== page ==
H5N1 and H7N1 are not the only avian flu strains considered to have current pandemic potential. Chiron Corp. is developing an experimental H9N2 vaccine. That strain caused serious illness in 3 people in Hong Kong in 1999 and 2003. Sanofi Pasteur is producing an experimental H5N1 vaccine for the US government under a $150 million contract awarded Sep 2005.
Iraq: WHO confirms Iraq's third avian flu case
WHO has retrospectively recognized Iraq's third human case of H5N1 avian influenza, involving a 3-year-old boy who was hospitalized with a mild illness in March and recovered. WHO says the boy was hospitalized in Baghdad 15 Mar 2006 but doesn't list his home, the source of his infection, or other details. WHO said shipment of test samples was difficult during Iraq's H5N1 outbreak, which is now considered over. The boy's initial test results were inconclusive, possibly because of sample deterioration during shipment. Repeated testing with different methods confirmed his infection.
The other 2 human cases in Iraq were fatal ones that occurred in Jan, involving a 39-year-old man and his 15-year-old niece from the province of Sulaimaniyah. H5N1 outbreaks in poultry were confirmed in the area in early Feb, and WHO was sent to the scene to assess the situation and support the local response.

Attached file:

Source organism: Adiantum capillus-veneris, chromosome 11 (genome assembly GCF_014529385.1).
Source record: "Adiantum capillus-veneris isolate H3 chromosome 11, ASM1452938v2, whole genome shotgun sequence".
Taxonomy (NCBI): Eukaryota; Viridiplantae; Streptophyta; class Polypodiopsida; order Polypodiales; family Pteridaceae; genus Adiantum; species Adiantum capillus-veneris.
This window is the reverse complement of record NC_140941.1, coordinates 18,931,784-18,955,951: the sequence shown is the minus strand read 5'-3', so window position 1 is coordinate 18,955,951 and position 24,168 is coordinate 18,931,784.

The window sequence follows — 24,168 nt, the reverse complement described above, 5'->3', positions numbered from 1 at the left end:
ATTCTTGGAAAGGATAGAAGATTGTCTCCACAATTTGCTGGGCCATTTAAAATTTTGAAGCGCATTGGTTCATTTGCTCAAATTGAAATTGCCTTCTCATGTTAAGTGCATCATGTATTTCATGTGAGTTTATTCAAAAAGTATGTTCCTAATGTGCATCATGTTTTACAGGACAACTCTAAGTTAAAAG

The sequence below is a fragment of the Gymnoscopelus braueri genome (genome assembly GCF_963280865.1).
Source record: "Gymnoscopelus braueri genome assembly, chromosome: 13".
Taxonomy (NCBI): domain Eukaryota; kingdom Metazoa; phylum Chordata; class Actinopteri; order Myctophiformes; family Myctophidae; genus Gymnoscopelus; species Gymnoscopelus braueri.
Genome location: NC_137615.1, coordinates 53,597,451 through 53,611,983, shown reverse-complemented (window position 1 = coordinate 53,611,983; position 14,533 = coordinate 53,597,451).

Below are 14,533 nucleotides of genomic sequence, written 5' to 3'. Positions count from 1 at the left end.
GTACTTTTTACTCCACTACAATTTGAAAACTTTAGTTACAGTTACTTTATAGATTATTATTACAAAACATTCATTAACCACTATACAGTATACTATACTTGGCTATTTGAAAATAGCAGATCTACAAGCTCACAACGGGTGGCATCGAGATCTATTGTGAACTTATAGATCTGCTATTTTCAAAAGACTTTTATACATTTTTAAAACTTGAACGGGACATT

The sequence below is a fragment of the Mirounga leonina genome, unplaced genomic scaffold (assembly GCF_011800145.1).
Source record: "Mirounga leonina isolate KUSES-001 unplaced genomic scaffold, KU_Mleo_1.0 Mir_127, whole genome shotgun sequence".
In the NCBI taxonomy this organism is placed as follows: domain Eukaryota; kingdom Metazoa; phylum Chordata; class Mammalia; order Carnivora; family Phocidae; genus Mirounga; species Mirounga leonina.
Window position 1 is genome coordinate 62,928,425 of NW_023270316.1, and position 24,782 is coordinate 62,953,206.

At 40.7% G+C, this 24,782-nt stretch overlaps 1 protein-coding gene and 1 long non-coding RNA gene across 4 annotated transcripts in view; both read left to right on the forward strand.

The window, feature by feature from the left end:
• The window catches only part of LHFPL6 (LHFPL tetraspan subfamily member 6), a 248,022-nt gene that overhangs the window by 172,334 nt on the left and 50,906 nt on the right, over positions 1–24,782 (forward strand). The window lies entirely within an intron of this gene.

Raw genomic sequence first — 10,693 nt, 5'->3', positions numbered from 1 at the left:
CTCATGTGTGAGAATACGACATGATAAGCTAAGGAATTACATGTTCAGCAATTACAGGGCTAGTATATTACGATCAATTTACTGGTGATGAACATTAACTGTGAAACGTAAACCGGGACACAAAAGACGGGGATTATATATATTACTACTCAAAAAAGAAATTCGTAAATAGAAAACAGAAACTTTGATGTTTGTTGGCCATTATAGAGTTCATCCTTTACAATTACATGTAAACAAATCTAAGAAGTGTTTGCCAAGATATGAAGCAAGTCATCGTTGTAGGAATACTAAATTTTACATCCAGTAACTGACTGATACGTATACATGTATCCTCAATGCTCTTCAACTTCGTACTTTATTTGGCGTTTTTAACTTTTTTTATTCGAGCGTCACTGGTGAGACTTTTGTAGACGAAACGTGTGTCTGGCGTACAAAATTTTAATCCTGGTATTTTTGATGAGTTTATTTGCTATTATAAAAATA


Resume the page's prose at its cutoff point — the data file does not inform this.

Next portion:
Indonesia: 2 additional cases of avian influenza confirmed retrospectively
As of 14 Sep 2006, the Ministry of Health in Indonesia has confirmed 2 additional cases of human infection with the H5N1 avian influenza virus. These cases occurred Mar and May 2006. The first case occurred in a 5-year-old male from East Bekasi, West Java Province. He developed symptoms 4 Mar 2006, was admitted to hospital 6 Mar, and died 19 Mar. Test results, using 2 different assays, showed high antibody titer for H5N1 on consecutive serum samples taken on days 11 and 15 of his illness. These test results are consistent with new WHO criteria for laboratory confirmation. A field investigation at the time found that the case was exposed to diseased poultry, where some birds tested positive for the H5 virus subtype.